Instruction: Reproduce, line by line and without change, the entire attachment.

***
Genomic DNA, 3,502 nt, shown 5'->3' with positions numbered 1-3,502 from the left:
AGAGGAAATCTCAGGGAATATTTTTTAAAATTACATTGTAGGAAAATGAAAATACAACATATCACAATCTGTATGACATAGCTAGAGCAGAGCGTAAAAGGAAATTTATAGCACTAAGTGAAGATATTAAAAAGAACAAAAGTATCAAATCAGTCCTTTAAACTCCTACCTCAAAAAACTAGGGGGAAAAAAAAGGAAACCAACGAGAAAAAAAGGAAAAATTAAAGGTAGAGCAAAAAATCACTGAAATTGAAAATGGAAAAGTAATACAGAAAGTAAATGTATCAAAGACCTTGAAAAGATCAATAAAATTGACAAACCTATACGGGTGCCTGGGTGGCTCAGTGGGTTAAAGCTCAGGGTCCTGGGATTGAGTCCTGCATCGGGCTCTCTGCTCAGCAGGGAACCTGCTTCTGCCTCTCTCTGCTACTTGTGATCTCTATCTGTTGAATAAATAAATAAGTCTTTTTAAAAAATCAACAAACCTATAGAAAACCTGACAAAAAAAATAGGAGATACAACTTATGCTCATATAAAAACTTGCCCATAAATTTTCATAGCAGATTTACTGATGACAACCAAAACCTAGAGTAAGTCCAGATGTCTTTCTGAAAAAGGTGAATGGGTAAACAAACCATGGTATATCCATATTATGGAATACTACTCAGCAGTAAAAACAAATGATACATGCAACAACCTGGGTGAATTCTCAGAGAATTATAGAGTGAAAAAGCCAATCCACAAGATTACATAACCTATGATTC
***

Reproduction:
Genomic DNA, 3,502 nt, shown 5'->3' with positions numbered 1-3,502 from the left:
AGAGGAAATCTCAGGGAATATTTTTTAAAATTACATTGTAGGAAAATGAAAATACAACATATCACAATCTGTATGACATAGCTAGAGCAGAGCGTAAAAGGAAATTTATAGCACTAAGTGAAGATATTAAAAAGAACAAAAGTATCAAATCAGTCCTTTAAACTCCTACCTCAAAAAACTAGGGGGAAAAAAAAGGAAACCAACGAGAAAAAAAGGAAAAATTAAAGGTAGAGCAAAAAATCACTGAAATTGAAAATGGAAAAGTAATACAGAAAGTAAATGTATCAAAGACCTTGAAAAGATCAATAAAATTGACAAACCTATACGGGTGCCTGGGTGGCTCAGTGGGTTAAAGCTCAGGGTCCTGGGATTGAGTCCTGCATCGGGCTCTCTGCTCAGCAGGGAACCTGCTTCTGCCTCTCTCTGCTACTTGTGATCTCTATCTGTTGAATAAATAAATAAGTCTTTTTAAAAAATCAACAAACCTATAGAAAACCTGACAAAAAAAATAGGAGATACAACTTATGCTCATATAAAAACTTGCCCATAAATTTTCATAGCAGATTTACTGATGACAACCAAAACCTAGAGTAAGTCCAGATGTCTTTCTGAAAAAGGTGAATGGGTAAACAAACCATGGTATATCCATATTATGGAATACTACTCAGCAGTAAAAACAAATGATACATGCAACAACCTGGGTGAATTCTCAGAGAATTATAGAGTGAAAAAGCCAATCCACAAGATTACATAACCTATGATTC